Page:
If anyone is reading this now and has a quilt they want restored, my first words will be STOP!  Please leave the quilt in all of its entirety to allow the quilter assess what she can preserve!!
However, no worries! This quilt had a happy ending!

Here is a good picture of the binding edge damage. This certainly could have been removed, but I'm glad she left it.  It was actually the binding technique where you use the backing and wrap to the front for the binding.

If you are thinking about doing a restoration, I highly recommend using the internet and read!  I spent a good amount of time learning so much!!!
The other thing I recommend is to sit and map out a plan.

My plan? 
After sitting down and examining all the edges and laying the parts on top of each other? I decided I would cut out the sashing from the loose blocks and "inset" the blocks with sashing from the main part of quilt.  And when I say "cut out", I say that VERY loosely.  Hang tight to see my process.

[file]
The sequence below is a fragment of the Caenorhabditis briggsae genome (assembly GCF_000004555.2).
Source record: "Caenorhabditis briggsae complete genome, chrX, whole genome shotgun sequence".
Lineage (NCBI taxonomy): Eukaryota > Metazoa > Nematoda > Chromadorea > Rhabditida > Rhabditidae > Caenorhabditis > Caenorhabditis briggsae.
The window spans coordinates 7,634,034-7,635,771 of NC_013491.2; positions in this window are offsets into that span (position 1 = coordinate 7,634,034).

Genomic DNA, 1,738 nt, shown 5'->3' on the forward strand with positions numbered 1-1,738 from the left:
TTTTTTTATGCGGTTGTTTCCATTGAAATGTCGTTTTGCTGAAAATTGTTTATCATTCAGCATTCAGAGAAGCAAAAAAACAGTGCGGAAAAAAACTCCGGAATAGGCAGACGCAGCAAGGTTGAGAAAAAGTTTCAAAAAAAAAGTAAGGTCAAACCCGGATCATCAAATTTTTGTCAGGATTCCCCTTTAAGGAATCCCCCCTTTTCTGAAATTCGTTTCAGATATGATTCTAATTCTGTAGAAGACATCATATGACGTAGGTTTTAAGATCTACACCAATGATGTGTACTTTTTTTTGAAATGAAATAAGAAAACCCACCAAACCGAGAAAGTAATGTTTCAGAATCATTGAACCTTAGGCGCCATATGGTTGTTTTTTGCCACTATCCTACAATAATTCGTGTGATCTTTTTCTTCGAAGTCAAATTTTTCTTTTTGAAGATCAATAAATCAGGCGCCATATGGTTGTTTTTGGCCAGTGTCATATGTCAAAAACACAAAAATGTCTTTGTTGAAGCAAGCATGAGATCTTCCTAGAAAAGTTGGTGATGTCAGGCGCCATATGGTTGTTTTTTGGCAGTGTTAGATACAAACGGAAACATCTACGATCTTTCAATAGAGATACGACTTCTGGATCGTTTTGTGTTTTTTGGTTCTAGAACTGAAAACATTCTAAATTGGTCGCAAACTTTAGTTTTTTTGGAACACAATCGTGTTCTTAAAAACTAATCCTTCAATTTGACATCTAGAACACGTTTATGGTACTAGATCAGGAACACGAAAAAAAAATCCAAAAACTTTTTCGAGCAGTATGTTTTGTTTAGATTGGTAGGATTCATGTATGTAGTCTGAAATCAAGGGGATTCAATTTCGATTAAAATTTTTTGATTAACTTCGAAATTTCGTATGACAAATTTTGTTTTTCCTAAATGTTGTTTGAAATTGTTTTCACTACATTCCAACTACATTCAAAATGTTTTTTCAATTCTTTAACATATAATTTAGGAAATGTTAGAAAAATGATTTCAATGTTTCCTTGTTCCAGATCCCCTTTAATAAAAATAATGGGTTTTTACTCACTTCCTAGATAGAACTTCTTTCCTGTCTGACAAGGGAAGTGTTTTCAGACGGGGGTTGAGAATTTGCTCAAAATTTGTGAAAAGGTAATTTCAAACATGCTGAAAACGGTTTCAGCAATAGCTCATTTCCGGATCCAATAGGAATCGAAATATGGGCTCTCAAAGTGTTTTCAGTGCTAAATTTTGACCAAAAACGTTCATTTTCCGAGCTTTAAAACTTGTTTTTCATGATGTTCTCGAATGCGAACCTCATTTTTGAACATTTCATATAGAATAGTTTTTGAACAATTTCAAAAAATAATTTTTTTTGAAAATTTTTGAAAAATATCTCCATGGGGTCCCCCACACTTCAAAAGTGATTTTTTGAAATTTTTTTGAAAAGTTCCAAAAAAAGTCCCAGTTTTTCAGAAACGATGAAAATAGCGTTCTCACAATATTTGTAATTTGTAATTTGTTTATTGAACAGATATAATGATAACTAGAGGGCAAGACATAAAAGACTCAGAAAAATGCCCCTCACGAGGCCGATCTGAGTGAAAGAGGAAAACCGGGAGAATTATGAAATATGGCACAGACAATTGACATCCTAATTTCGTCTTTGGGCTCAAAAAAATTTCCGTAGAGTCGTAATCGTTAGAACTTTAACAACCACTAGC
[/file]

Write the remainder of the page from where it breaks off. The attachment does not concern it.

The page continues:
First step?  Fabrics and thread were purchased.  I knew I was going to need new binding, no matter what.  I took the quilt with me and matched up the burgundy backing and binding to a very thin cotton I found.  I decided on the "thin" fabric because the original fabrics were all thinning and wanted it to "match" as best as could be expected. 

Ironically, the original binding was NOT a purple burgundy, but a much more red burgundy!
  When I folded back seams and such, the real non-faded colors appeared!

Next step?  The sashing and cornerstones were removed from the two loose blocks.  VERY carefully.  Instead of just cutting, I peeled back to the original seams and unpicked them. 
Can you see that orange-ish red?  The original sashing color wasn't a pale pink!

Important! I did not toss the leftover parts, they were saved for later!

I left the backing from the loose blocks, but did remove the batting up to the edge of the blocks.
It also gave me a better idea of the "red" that the backing actually was!

To explain the plan, here is the loose block butted up against sashing of the main portion of the quilting.